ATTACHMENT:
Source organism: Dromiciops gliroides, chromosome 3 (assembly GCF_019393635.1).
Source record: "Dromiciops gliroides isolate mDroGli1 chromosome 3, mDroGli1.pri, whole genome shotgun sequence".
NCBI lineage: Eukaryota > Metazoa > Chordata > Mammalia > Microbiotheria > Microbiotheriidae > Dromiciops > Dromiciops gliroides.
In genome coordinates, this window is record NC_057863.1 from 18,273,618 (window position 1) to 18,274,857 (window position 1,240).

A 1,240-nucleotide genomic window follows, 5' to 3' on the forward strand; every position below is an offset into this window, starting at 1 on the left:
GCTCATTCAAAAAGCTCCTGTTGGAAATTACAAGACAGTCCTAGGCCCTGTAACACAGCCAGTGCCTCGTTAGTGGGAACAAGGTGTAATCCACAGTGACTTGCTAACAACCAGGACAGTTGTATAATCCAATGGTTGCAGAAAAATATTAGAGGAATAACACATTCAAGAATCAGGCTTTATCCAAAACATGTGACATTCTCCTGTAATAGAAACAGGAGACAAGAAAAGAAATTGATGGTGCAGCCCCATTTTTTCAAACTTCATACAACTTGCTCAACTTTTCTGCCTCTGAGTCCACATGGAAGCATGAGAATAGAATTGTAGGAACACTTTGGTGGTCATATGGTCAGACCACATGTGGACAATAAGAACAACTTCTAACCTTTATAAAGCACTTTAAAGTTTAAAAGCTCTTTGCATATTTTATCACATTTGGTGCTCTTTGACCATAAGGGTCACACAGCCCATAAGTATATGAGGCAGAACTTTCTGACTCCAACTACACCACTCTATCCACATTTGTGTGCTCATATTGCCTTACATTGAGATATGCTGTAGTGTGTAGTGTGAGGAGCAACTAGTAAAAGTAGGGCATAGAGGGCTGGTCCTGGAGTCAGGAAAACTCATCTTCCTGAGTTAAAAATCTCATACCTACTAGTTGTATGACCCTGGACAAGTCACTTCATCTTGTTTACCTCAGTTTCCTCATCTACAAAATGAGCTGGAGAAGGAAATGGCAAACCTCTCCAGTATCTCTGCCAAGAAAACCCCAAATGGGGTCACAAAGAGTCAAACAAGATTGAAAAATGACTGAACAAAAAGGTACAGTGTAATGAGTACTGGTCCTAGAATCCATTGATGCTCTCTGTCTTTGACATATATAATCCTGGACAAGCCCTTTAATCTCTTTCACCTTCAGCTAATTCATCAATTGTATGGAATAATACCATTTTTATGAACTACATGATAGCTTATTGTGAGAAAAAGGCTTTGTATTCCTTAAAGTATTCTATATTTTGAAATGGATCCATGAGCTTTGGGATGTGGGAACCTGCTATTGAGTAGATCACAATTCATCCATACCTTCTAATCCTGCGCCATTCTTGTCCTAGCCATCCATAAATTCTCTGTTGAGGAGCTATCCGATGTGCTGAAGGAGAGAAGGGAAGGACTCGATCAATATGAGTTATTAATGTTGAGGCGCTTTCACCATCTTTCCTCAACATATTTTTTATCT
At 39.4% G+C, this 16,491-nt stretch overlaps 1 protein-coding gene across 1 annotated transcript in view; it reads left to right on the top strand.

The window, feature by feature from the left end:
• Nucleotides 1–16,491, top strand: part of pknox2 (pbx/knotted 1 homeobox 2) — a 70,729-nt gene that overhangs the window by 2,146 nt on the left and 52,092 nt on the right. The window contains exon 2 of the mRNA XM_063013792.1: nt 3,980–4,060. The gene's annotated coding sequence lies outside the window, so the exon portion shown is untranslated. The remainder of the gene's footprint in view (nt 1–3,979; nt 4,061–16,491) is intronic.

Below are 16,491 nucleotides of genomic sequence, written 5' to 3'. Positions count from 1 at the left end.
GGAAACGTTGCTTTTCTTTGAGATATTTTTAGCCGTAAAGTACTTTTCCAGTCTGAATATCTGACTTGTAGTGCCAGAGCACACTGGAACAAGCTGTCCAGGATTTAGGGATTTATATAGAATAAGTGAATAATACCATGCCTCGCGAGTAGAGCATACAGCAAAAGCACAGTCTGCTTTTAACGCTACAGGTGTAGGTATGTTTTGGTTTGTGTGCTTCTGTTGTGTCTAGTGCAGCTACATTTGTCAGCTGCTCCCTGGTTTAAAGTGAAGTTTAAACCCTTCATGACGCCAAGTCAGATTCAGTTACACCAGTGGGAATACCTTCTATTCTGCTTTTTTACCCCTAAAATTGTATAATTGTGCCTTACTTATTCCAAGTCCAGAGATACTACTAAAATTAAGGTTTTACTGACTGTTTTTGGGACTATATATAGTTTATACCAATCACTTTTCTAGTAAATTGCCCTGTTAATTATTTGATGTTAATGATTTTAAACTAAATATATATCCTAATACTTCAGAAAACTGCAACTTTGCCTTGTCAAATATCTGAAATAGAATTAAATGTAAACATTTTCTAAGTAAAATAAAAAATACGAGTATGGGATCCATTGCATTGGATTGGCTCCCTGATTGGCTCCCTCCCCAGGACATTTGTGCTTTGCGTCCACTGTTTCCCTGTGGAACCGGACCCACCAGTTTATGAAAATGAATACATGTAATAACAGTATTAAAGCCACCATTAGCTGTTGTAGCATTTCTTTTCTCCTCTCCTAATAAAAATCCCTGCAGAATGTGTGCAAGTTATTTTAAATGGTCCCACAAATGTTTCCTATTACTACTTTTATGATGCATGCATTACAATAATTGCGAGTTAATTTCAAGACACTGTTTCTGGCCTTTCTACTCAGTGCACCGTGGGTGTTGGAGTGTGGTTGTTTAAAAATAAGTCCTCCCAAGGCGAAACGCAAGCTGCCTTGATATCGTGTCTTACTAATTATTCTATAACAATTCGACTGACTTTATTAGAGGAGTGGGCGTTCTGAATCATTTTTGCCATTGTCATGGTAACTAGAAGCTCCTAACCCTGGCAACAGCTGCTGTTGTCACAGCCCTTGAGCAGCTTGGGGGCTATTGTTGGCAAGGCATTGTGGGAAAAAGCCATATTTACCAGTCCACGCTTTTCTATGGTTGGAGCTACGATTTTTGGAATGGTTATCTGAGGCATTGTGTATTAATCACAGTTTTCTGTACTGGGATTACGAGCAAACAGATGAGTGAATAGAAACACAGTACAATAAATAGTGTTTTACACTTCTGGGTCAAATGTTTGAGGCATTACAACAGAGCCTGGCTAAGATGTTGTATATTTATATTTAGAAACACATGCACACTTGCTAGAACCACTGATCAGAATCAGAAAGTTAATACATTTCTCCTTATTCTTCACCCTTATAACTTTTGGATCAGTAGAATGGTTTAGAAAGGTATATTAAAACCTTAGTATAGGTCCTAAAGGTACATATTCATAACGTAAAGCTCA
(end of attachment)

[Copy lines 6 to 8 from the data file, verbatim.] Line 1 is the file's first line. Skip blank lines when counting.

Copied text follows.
GCTCATTCAAAAAGCTCCTGTTGGAAATTACAAGACAGTCCTAGGCCCTGTAACACAGCCAGTGCCTCGTTAGTGGGAACAAGGTGTAATCCACAGTGACTTGCTAACAACCAGGACAGTTGTATAATCCAATGGTTGCAGAAAAATATTAGAGGAATAACACATTCAAGAATCAGGCTTTATCCAAAACATGTGACATTCTCCTGTAATAGAAACAGGAGACAAGAAAAGAAATTGATGGTGCAGCCCCATTTTTTCAAACTTCATACAACTTGCTCAACTTTTCTGCCTCTGAGTCCACATGGAAGCATGAGAATAGAATTGTAGGAACACTTTGGTGGTCATATGGTCAGACCACATGTGGACAATAAGAACAACTTCTAACCTTTATAAAGCACTTTAAAGTTTAAAAGCTCTTTGCATATTTTATCACATTTGGTGCTCTTTGACCATAAGGGTCACACAGCCCATAAGTATATGAGGCAGAACTTTCTGACTCCAACTACACCACTCTATCCACATTTGTGTGCTCATATTGCCTTACATTGAGATATGCTGTAGTGTGTAGTGTGAGGAGCAACTAGTAAAAGTAGGGCATAGAGGGCTGGTCCTGGAGTCAGGAAAACTCATCTTCCTGAGTTAAAAATCTCATACCTACTAGTTGTATGACCCTGGACAAGTCACTTCATCTTGTTTACCTCAGTTTCCTCATCTACAAAATGAGCTGGAGAAGGAAATGGCAAACCTCTCCAGTATCTCTGCCAAGAAAACCCCAAATGGGGTCACAAAGAGTCAAACAAGATTGAAAAATGACTGAACAAAAAGGTACAGTGTAATGAGTACTGGTCCTAGAATCCATTGATGCTCTCTGTCTTTGACATATATAATCCTGGACAAGCCCTTTAATCTCTTTCACCTTCAGCTAATTCATCAATTGTATGGAATAATACCATTTTTATGAACTACATGATAGCTTATTGTGAGAAAAAGGCTTTGTATTCCTTAAAGTATTCTATATTTTGAAATGGATCCATGAGCTTTGGGATGTGGGAACCTGCTATTGAGTAGATCACAATTCATCCATACCTTCTAATCCTGCGCCATTCTTGTCCTAGCCATCCATAAATTCTCTGTTGAGGAGCTATCCGATGTGCTGAAGGAGAGAAGGGAAGGACTCGATCAATATGAGTTATTAATGTTGAGGCGCTTTCACCATCTTTCCTCAACATATTTTTTATCT
At 39.4% G+C, this 16,491-nt stretch overlaps 1 protein-coding gene across 1 annotated transcript in view; it reads left to right on the top strand.

The window, feature by feature from the left end: